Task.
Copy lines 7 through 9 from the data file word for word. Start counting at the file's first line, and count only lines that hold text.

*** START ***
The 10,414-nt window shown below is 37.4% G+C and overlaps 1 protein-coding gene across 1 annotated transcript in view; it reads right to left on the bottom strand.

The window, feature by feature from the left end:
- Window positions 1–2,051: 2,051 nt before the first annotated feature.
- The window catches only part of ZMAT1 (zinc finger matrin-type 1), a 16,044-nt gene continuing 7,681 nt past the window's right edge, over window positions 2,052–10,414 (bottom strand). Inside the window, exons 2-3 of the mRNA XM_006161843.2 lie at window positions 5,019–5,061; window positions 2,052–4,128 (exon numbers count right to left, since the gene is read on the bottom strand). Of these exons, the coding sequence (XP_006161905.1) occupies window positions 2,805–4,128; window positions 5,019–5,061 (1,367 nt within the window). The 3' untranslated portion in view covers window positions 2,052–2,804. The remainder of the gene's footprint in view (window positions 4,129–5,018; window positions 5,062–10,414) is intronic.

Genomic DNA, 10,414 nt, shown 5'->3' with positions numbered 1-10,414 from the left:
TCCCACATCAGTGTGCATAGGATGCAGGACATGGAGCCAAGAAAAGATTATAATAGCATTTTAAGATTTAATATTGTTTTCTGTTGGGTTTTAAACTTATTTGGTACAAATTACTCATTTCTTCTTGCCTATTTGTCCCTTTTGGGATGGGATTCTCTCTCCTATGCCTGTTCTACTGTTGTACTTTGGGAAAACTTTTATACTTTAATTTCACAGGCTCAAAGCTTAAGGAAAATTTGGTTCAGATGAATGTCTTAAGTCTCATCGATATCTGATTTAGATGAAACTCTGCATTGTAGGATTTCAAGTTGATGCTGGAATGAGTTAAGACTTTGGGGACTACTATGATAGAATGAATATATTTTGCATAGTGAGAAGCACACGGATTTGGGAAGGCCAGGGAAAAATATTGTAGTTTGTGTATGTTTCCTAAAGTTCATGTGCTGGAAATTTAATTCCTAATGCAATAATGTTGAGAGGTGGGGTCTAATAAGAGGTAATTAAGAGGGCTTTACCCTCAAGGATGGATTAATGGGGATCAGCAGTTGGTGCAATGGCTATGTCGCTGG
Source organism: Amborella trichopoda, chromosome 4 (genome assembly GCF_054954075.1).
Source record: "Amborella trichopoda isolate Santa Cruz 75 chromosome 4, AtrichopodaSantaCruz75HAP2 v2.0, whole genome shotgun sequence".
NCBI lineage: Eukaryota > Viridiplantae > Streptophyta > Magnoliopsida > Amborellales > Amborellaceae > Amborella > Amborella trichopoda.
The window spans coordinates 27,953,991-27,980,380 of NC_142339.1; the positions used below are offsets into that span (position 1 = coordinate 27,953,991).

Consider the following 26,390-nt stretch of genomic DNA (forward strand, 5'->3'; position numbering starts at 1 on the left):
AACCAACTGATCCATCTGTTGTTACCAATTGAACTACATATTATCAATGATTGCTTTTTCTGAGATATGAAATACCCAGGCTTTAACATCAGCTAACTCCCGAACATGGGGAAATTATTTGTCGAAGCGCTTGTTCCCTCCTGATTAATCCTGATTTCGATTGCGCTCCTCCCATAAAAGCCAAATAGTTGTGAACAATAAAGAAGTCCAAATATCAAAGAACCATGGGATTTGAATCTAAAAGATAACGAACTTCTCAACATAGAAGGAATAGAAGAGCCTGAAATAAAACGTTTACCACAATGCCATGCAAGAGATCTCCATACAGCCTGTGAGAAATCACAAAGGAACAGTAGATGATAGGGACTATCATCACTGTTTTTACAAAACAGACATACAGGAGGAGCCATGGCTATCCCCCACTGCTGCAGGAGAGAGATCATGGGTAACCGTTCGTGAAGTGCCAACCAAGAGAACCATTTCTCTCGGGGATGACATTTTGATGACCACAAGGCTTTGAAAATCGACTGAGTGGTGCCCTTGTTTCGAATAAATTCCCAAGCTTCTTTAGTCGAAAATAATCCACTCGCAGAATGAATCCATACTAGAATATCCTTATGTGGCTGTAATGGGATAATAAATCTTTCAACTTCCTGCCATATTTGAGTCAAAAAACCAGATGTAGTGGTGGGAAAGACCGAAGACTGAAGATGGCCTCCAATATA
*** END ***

Source organism: Amborella trichopoda, chromosome 4 (genome assembly GCF_054954075.1).
Source record: "Amborella trichopoda isolate Santa Cruz 75 chromosome 4, AtrichopodaSantaCruz75HAP2 v2.0, whole genome shotgun sequence".
NCBI lineage: Eukaryota > Viridiplantae > Streptophyta > Magnoliopsida > Amborellales > Amborellaceae > Amborella > Amborella trichopoda.